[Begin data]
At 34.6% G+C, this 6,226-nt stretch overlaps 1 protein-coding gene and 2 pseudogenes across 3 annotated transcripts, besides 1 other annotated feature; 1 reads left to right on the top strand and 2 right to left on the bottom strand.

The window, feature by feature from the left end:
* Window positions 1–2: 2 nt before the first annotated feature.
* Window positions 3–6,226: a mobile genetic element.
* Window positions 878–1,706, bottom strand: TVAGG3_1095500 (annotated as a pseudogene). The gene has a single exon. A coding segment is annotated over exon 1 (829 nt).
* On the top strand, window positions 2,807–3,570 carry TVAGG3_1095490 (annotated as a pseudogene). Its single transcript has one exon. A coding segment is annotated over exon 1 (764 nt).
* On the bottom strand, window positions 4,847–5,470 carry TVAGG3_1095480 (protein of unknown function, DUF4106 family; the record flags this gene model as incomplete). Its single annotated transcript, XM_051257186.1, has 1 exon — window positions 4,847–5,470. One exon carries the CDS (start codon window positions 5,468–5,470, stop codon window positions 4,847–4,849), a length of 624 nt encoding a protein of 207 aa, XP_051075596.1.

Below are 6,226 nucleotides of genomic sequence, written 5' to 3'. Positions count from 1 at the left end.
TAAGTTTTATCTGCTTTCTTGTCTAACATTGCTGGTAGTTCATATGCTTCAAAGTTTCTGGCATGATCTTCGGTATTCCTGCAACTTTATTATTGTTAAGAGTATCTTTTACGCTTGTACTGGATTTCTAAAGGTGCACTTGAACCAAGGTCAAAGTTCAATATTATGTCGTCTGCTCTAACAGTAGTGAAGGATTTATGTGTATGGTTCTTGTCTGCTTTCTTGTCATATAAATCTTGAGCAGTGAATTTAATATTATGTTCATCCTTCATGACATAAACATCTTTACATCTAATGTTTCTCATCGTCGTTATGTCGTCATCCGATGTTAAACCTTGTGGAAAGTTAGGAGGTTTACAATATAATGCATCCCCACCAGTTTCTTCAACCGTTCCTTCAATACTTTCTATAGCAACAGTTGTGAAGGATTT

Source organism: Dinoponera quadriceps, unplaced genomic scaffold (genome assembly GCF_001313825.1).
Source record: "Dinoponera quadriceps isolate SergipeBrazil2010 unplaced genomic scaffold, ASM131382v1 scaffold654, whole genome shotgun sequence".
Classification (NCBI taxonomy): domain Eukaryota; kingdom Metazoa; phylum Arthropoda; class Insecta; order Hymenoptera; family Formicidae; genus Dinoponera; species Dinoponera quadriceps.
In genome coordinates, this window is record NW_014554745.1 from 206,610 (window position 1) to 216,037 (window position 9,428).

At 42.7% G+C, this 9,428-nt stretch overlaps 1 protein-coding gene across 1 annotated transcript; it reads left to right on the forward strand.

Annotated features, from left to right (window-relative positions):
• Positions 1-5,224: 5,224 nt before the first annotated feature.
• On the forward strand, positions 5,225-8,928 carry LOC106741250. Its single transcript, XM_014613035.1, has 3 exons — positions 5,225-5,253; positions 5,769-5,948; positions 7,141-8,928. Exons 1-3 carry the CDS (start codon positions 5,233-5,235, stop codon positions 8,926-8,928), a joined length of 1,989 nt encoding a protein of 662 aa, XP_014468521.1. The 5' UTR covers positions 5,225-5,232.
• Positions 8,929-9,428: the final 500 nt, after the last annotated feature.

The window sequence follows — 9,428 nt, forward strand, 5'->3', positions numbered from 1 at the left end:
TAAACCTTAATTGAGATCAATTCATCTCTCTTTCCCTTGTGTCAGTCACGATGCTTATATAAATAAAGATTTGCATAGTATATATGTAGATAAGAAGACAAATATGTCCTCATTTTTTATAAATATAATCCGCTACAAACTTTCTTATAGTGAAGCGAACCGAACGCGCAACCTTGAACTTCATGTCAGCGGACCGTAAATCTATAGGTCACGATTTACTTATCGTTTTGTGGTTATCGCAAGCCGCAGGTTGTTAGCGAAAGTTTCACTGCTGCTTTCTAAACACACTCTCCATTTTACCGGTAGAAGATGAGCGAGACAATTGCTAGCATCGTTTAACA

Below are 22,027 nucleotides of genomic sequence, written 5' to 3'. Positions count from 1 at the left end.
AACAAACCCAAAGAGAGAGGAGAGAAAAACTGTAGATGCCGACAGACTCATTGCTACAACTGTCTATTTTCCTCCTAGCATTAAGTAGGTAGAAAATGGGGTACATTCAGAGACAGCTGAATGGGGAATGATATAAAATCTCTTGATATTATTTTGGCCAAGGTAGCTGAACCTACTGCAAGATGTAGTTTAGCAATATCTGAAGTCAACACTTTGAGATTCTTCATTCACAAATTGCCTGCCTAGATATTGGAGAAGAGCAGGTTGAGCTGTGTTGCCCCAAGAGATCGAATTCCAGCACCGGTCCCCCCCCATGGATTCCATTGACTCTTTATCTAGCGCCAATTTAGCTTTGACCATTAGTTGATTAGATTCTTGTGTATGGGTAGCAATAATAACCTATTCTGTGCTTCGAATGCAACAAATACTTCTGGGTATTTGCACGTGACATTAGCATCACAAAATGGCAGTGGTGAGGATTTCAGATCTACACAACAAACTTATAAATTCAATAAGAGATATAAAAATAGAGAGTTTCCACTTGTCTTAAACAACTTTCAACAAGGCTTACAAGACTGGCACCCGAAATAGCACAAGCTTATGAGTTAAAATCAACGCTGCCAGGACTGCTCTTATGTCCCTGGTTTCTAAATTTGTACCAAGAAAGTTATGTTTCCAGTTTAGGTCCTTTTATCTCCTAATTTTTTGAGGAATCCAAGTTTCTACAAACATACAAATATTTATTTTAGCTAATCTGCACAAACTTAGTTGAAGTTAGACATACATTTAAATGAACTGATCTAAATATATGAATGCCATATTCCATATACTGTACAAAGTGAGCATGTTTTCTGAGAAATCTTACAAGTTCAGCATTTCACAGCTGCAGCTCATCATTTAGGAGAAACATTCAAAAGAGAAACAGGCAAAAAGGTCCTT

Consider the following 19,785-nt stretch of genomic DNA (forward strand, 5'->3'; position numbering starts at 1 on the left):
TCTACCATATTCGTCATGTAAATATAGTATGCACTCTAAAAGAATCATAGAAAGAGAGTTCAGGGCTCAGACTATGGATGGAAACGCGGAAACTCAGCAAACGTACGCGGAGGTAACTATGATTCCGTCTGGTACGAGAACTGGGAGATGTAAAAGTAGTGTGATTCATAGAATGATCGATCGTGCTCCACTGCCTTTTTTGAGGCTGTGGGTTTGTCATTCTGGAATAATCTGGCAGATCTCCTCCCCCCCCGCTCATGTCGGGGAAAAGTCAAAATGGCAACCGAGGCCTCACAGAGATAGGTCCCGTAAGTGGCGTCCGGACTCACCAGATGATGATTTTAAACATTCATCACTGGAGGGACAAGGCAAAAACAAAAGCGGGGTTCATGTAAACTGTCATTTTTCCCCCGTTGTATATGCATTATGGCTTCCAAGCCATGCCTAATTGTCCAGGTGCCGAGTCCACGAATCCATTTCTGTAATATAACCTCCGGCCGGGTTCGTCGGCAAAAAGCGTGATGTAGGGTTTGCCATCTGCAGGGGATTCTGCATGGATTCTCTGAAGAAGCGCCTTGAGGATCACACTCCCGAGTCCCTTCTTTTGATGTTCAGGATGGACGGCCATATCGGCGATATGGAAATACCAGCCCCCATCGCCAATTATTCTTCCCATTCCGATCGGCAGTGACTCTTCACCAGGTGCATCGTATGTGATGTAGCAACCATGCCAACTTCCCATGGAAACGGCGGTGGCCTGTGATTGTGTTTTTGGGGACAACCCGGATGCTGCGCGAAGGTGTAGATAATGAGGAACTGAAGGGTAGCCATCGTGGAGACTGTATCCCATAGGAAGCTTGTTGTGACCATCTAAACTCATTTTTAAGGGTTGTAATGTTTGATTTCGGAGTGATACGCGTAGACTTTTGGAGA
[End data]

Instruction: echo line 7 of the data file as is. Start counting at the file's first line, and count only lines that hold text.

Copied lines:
* On the bottom strand, window positions 4,847–5,470 carry TVAGG3_1095480 (protein of unknown function, DUF4106 family; the record flags this gene model as incomplete). Its single annotated transcript, XM_051257186.1, has 1 exon — window positions 4,847–5,470. One exon carries the CDS (start codon window positions 5,468–5,470, stop codon window positions 4,847–4,849), a length of 624 nt encoding a protein of 207 aa, XP_051075596.1.